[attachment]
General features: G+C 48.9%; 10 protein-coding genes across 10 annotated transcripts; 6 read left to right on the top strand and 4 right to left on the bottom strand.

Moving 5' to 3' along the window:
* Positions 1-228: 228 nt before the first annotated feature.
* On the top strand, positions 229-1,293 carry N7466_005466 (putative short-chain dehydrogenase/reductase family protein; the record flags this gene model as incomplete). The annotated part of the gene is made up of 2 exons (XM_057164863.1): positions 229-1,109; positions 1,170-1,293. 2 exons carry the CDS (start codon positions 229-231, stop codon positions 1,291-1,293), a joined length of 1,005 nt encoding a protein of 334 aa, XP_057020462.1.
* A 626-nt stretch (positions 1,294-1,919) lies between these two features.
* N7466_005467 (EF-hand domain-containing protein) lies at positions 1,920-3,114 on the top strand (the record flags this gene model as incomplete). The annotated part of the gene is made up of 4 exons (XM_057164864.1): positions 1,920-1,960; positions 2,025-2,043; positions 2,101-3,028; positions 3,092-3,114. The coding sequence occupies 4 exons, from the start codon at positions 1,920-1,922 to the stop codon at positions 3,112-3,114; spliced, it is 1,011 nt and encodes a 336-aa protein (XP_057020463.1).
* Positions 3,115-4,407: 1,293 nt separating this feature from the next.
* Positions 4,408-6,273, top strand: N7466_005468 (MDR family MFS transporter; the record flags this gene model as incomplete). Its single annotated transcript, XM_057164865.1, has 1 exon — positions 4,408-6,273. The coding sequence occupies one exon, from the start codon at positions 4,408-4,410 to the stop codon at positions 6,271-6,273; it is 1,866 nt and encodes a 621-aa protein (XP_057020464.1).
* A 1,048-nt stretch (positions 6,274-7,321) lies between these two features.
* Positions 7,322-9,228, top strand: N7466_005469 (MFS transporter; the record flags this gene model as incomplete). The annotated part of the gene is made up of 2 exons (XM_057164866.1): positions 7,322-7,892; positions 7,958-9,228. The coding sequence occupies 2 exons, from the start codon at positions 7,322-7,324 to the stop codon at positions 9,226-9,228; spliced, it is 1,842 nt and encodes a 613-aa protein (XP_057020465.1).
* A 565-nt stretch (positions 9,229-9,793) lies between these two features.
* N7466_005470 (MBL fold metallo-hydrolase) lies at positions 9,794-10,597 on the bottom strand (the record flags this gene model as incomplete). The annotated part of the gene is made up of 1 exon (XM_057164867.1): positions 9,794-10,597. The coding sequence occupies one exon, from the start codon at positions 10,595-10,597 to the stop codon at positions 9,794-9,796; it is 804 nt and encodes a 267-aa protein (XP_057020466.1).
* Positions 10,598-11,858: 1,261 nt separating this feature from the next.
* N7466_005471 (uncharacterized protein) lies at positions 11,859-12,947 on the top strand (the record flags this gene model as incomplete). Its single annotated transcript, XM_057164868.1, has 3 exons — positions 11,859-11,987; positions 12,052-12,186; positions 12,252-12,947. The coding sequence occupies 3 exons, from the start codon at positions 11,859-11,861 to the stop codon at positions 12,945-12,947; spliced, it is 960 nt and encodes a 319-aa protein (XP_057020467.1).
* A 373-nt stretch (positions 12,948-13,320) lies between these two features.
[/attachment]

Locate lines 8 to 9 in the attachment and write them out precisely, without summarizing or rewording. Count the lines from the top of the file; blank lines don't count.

* Positions 4,408-6,273, top strand: N7466_005468 (MDR family MFS transporter; the record flags this gene model as incomplete). Its single annotated transcript, XM_057164865.1, has 1 exon — positions 4,408-6,273. The coding sequence occupies one exon, from the start codon at positions 4,408-4,410 to the stop codon at positions 6,271-6,273; it is 1,866 nt and encodes a 621-aa protein (XP_057020464.1).
* A 1,048-nt stretch (positions 6,274-7,321) lies between these two features.